TJDG's first beneficiary is Laila. This is her story:
Laila was born in Beirut, Lebanon in 1964 and grew up in the midst of violence during a civil war.
“I still remember one afternoon, as an eleven-year old child, I was retrieving water from a well. I was carefully carrying the bucket of water home when a sniper began to shoot at me. I hid behind a pole, holding the bucket in an attempt to protect myself. In a blur, a bullet whizzed by and a flood of liquid drenched my small body. For a second, I was sure it was my own blood. But, it was only water, flowing free as the bullet went straight through the bucket, splitting it perfectly in half. From behind the pole, I looked over at my family members, who were anxiously watching. My mother had fainted.”
This incident acted as the catalyst for the next chapter in her life, as her parents emigrated to California, far away from the dangers of living in a warzone. Growing up in California, Laila was safe but endured bullying from her new peers due to her dark complexion and strong accent.
At twenty years old, Laila’s mother passed unexpectedly. A year later, while she was still struggling to overcome the trauma of her mother’s death, her father was fatally hit by a car.
After losing her parents, she felt a pull to return to her roots and decided to visit Lebanon. While in Lebanon, she fell in love and got married. Laila and her husband had a beautiful baby boy, Sharif, and soon she was expecting a baby girl. However, during this second pregnancy, a war started in southern Lebanon and they had to evacuate their home while she was eight months pregnant (with a one-year-old child in tow). The day they were evacuating, her contractions started and she gave birth to baby Lama.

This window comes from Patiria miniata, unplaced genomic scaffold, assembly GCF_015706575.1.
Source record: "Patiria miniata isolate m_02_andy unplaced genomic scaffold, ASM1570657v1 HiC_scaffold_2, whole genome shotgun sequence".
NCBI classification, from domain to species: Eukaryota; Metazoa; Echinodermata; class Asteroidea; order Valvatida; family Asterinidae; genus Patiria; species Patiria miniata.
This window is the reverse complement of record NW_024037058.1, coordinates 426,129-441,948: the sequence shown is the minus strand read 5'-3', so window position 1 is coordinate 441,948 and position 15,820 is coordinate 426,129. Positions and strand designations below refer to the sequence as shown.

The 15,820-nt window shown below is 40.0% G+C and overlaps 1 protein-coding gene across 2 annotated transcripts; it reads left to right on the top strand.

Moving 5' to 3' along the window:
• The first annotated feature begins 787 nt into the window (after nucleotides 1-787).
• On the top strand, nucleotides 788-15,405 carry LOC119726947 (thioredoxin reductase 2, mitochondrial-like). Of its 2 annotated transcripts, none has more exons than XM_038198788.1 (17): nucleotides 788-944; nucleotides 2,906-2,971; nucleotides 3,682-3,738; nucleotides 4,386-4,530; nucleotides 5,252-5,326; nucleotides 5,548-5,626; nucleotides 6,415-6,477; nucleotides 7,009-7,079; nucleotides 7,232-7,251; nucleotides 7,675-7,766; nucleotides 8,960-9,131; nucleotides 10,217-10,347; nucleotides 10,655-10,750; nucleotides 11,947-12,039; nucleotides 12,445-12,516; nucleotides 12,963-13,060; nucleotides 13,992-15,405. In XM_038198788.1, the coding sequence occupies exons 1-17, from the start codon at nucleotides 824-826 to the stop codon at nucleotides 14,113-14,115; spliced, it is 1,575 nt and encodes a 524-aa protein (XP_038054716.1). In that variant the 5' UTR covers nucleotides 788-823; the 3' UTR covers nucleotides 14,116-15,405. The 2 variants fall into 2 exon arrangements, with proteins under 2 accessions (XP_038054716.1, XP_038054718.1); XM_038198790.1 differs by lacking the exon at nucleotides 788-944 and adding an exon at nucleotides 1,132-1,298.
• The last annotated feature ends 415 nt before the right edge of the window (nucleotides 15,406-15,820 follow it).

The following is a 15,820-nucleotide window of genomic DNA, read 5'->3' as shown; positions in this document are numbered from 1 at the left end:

Shortly after the birth of her daughter, they moved to Houston, Texas. Unfortunately, in Texas, her marriage broke down. Her third son, Karim, was born during this time: a ray of hope during some very tough times.
Laila and her three kids: Sharif, her soul;
Lama, her eyes; and Karim, her heart.
When the children were small, her husband passed away and she was left with immense debt and no means of providing for her children. She took a job working for a country club and stayed there for several years until Hurricane Harvey hit and demolished the country club, taking with it her only source of income.
Finally, she decided to move her children to California to be close to the family she had left there. However, the worst was yet to come. During a trip to Lebanon in 2018, she got a call that changed her life forever: her youngest son, Karim, had passed away in his sleep. He had just turned eighteen.
Laila has always been a survivor. However, the pain of losing her son eclipses anything else she has gone through and, for the first time, she admits she needs help to stand on her feet.
The Junk & Disorderly Girls want to help her survive this difficult time and provide financial help for this heartbroken family.
Laila's son, Karim